Santo Domingo's waterside stretch along the Caribbean Sea is always teeming with both locals and tourists. The pier begins at the mouth of the Ozama River and stretches out into the open water; waves sparkling blue as far as the eye can see. People from all walks of life come together to stroll this relaxing promenade both day and night, but sunsets are particularly epic.
The largest and most celebrated botanical gardens in the Caribbean are found in Santo Domingo, and they are a must-see on a visit to the capital city. Native plants steal the show here, offering excellent insight into the natural flora of this lush island, and introducing visitors to species they may have never encountered before. There are also hundreds of different kinds of orchids, and an authentic Japanese garden that is sure to dazzle. Take a break from the city to walk these serene paths.
Local crafts, specialties, and treats can all be found in this one spectacular place on the outskirts of Zona Colonial. Whether you are looking for Caribbean artwork, Dominican and Cuban cigars, unique liquors or high-quality amber jewelry, this is the Motherland for shopping. You will walk away not only with souvenirs you can treasure for life but also with the memories of this experience at Santo Domingo's historic marketplace.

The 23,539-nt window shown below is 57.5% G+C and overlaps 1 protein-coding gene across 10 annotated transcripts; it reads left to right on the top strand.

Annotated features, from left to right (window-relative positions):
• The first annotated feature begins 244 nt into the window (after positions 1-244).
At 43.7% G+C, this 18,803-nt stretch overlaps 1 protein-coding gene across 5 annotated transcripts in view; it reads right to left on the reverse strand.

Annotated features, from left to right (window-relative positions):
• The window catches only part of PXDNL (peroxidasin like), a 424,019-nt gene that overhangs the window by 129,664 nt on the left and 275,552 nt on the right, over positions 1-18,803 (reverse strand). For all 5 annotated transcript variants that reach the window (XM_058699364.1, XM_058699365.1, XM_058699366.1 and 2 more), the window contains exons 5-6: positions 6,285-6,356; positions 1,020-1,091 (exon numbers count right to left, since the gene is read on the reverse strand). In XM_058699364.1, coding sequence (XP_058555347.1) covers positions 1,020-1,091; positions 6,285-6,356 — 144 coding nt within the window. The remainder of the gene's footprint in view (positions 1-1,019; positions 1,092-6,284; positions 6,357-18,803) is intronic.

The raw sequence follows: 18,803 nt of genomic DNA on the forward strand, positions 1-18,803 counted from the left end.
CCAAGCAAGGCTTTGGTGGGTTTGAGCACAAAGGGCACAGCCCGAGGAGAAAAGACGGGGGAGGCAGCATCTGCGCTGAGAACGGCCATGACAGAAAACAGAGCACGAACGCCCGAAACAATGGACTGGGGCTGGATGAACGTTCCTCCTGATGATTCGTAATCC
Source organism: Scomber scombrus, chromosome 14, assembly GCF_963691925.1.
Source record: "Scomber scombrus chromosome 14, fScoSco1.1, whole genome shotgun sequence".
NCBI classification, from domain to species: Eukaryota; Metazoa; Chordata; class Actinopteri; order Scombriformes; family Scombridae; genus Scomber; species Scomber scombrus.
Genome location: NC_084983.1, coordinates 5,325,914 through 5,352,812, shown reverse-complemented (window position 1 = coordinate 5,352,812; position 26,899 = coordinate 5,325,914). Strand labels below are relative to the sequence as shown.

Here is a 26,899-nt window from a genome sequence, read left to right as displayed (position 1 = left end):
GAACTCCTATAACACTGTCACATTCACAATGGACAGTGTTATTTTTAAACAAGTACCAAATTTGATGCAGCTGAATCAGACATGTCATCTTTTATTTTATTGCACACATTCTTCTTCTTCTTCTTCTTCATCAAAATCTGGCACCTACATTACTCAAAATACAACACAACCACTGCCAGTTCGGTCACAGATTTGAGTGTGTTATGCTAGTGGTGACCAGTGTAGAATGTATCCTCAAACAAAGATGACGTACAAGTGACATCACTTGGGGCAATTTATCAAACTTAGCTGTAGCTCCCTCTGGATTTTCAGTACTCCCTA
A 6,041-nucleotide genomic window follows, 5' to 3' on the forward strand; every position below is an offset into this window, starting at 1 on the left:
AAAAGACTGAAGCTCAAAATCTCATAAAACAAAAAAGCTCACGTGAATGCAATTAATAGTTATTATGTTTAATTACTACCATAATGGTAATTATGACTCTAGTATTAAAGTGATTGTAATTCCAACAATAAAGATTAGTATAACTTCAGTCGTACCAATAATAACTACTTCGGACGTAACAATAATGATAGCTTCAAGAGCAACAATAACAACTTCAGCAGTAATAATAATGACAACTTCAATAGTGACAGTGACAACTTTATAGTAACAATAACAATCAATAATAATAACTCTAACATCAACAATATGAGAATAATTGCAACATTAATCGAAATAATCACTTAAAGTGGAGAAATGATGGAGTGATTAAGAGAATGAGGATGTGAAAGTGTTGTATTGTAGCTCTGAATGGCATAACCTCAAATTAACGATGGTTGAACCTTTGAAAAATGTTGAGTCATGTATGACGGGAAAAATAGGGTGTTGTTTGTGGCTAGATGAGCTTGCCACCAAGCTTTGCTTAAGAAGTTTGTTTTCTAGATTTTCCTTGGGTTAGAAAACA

Santo Domingo has warm weather pretty much all year round, but visitors should note that hurricane season lasts from June to November. That doesn't mean it's a bad time to visit. Hurricane warnings are excellent, and storms are few and far between, but it can be rainier in summer. A visit in January or February or late November would be ideal.
Las Américas International Airport (SDQ) is a major entry point for visitors to Santo Domingo. The cheapest route into town is to take Guagua buses for RD$70 (from the upper level of the terminal). Taxis are also available, but are much more expensive at around RD$1,000, so try to avoid them if possible. Many major hotels also offer free shuttles, which are ideal if available.
Many people base themselves in Punta Cana, to the east of Santo Domingo, and it's easy to reach the capital by road. Just take route 3 all the way along the southern coast. If you are driving from the airport (where rental outlets include Avis and Thrifty), take route 3 westbound into the city.
Buses also run along the southern highway from Punta Cana to Santo Domingo (Expreso Bávaro is the best option), as well as from cities in the north like Santiago. Expreso Bávaro buses terminate right next to Joaquín Balaguer subway station, so getting into town isn't hard.
Visitors to Santo Domingo have the chance to stay in stunning colonial hotels like the Hotel Villa Colonial, which mixes tropical gardens, luxury interiors, and a huge hotel pool. Acuarium is another hotel with huge grounds and a handy spa center, while the RoofTop Hostel is a cut-price central alternative. If you want to stay near the sea, try the Sheraton Santo Domingo or Don Juan Beach Resort in Boca Chica (which is a couple of miles from the airport).